Playing Catch-Up With The Lesser Films of 2015: Get Hard, Paul Blart: Mall Cop 2, Pixels, The Wedding Ringer


One or more of the films reviewed below will appear on my list of the 16 Worst Films of 2015!  Can you guess which one(s)?


Get Hard (dir by Etan Cohen)

Will Ferrell is funny and Kevin Hart is funny and you would think that putting them together in one movie would be especially funny but … nope.  Get Hard, which I watched on HBO a few weeks ago, is incredibly not funny.  Ferrell plays a hedge fund manager who is convicted of fraud and embezzlement and it’s a sign of how haphazard this film is that I was never really sure whether he was supposed to be guilty or not.  Anyway, Ferrell is terrified of going to prison but fortunately, he runs into Kevin Hart.  Hart is playing the owner of a car wash here, a mild-mannered family man who simply wants to be able to afford to send his daughter to a good school.  However, Ferrell assumes that, since Hart is black, Hart must be an ex-con.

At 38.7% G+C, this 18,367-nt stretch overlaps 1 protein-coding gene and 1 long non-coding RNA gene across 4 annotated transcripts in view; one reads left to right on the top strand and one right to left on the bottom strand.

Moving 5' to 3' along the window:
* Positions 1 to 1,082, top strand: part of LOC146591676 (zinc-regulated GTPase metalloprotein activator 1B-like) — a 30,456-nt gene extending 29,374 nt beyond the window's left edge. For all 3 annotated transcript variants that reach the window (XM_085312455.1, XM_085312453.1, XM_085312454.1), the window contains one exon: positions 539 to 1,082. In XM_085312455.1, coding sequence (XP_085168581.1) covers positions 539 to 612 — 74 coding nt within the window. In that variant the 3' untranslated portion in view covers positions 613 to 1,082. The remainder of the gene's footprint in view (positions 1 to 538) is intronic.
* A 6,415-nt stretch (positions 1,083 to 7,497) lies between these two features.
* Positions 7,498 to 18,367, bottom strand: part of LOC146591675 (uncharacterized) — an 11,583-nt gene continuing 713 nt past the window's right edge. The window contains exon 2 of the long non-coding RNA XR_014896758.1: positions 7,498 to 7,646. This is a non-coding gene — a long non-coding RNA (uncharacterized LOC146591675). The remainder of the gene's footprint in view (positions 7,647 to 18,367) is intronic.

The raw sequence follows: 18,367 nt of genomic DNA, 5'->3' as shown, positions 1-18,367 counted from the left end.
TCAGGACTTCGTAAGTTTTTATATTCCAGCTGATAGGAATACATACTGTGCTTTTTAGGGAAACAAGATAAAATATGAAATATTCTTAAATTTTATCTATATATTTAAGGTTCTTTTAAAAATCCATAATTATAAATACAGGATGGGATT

So, Ferrell hires Hart to teach him how to survive in prison and Hart agrees.  And, to be honest, this is not a terrible idea for an edgy satire but the film pulls it punches and never really exposes or challenges the racism that led to Ferrell hiring Hart in the first place.  Instead, it’s more interested in making homophobic jokes about prison rape (there’s a particularly long and unpleasant scene where Ferrell attempts to learn how to give a blow job that feels like it was lifted from a deservedly forgotten 90s film) and eventually, it devolves into a painfully predictable action film.


Paul Blart: Mall Cop 2 (dir by Andy Fickman)

I know what someone out there is saying.


Well, listen — it’s true.  I’ve never seen the first film and the only reason I watched the second one (on HBO at a friend’s house, which means that it literally cost me nothing) was because I had heard how terrible it was and I figured that I should see it before making out my list of the worst films of the year.  But, even with that in mind, I think I can still give this film a fair review.